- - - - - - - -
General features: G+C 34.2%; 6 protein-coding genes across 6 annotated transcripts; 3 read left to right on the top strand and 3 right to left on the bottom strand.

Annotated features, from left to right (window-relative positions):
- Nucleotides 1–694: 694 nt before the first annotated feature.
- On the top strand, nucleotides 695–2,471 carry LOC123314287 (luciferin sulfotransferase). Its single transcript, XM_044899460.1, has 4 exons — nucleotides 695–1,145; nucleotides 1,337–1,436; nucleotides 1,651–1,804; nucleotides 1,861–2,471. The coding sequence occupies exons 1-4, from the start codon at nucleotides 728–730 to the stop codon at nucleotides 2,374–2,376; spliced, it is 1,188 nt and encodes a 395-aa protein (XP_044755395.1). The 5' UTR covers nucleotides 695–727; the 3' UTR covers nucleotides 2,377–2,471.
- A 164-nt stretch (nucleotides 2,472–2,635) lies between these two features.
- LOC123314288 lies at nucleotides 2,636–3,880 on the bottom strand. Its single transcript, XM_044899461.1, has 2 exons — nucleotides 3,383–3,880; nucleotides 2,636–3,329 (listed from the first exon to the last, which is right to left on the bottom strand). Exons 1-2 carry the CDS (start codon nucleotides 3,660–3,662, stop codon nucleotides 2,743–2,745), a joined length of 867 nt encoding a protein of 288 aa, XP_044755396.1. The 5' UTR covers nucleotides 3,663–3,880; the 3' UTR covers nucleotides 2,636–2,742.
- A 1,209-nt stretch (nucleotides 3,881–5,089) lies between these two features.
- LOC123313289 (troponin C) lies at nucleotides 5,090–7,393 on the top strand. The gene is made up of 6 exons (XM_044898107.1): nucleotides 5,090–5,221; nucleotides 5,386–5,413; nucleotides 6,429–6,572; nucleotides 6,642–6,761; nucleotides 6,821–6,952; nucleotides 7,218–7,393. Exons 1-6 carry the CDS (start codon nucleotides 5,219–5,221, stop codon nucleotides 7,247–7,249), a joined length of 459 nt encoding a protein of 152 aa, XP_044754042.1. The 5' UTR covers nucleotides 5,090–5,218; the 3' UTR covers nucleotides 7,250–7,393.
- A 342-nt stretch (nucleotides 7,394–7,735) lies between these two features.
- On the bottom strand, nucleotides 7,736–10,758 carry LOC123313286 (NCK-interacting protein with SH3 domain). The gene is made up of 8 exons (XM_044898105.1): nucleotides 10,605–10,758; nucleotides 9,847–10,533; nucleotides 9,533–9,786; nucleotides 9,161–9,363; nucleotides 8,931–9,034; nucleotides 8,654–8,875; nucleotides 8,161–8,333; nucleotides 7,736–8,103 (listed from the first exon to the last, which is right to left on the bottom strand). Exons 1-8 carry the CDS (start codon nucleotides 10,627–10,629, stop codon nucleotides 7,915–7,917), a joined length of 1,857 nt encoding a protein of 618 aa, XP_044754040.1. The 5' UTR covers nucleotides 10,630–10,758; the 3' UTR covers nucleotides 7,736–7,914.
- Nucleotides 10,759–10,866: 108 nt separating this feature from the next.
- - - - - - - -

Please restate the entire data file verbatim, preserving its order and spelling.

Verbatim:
General features: G+C 34.2%; 6 protein-coding genes across 6 annotated transcripts; 3 read left to right on the top strand and 3 right to left on the bottom strand.

Annotated features, from left to right (window-relative positions):
- Nucleotides 1–694: 694 nt before the first annotated feature.
- On the top strand, nucleotides 695–2,471 carry LOC123314287 (luciferin sulfotransferase). Its single transcript, XM_044899460.1, has 4 exons — nucleotides 695–1,145; nucleotides 1,337–1,436; nucleotides 1,651–1,804; nucleotides 1,861–2,471. The coding sequence occupies exons 1-4, from the start codon at nucleotides 728–730 to the stop codon at nucleotides 2,374–2,376; spliced, it is 1,188 nt and encodes a 395-aa protein (XP_044755395.1). The 5' UTR covers nucleotides 695–727; the 3' UTR covers nucleotides 2,377–2,471.
- A 164-nt stretch (nucleotides 2,472–2,635) lies between these two features.
- LOC123314288 lies at nucleotides 2,636–3,880 on the bottom strand. Its single transcript, XM_044899461.1, has 2 exons — nucleotides 3,383–3,880; nucleotides 2,636–3,329 (listed from the first exon to the last, which is right to left on the bottom strand). Exons 1-2 carry the CDS (start codon nucleotides 3,660–3,662, stop codon nucleotides 2,743–2,745), a joined length of 867 nt encoding a protein of 288 aa, XP_044755396.1. The 5' UTR covers nucleotides 3,663–3,880; the 3' UTR covers nucleotides 2,636–2,742.
- A 1,209-nt stretch (nucleotides 3,881–5,089) lies between these two features.
- LOC123313289 (troponin C) lies at nucleotides 5,090–7,393 on the top strand. The gene is made up of 6 exons (XM_044898107.1): nucleotides 5,090–5,221; nucleotides 5,386–5,413; nucleotides 6,429–6,572; nucleotides 6,642–6,761; nucleotides 6,821–6,952; nucleotides 7,218–7,393. Exons 1-6 carry the CDS (start codon nucleotides 5,219–5,221, stop codon nucleotides 7,247–7,249), a joined length of 459 nt encoding a protein of 152 aa, XP_044754042.1. The 5' UTR covers nucleotides 5,090–5,218; the 3' UTR covers nucleotides 7,250–7,393.
- A 342-nt stretch (nucleotides 7,394–7,735) lies between these two features.
- On the bottom strand, nucleotides 7,736–10,758 carry LOC123313286 (NCK-interacting protein with SH3 domain). The gene is made up of 8 exons (XM_044898105.1): nucleotides 10,605–10,758; nucleotides 9,847–10,533; nucleotides 9,533–9,786; nucleotides 9,161–9,363; nucleotides 8,931–9,034; nucleotides 8,654–8,875; nucleotides 8,161–8,333; nucleotides 7,736–8,103 (listed from the first exon to the last, which is right to left on the bottom strand). Exons 1-8 carry the CDS (start codon nucleotides 10,627–10,629, stop codon nucleotides 7,915–7,917), a joined length of 1,857 nt encoding a protein of 618 aa, XP_044754040.1. The 5' UTR covers nucleotides 10,630–10,758; the 3' UTR covers nucleotides 7,736–7,914.
- Nucleotides 10,759–10,866: 108 nt separating this feature from the next.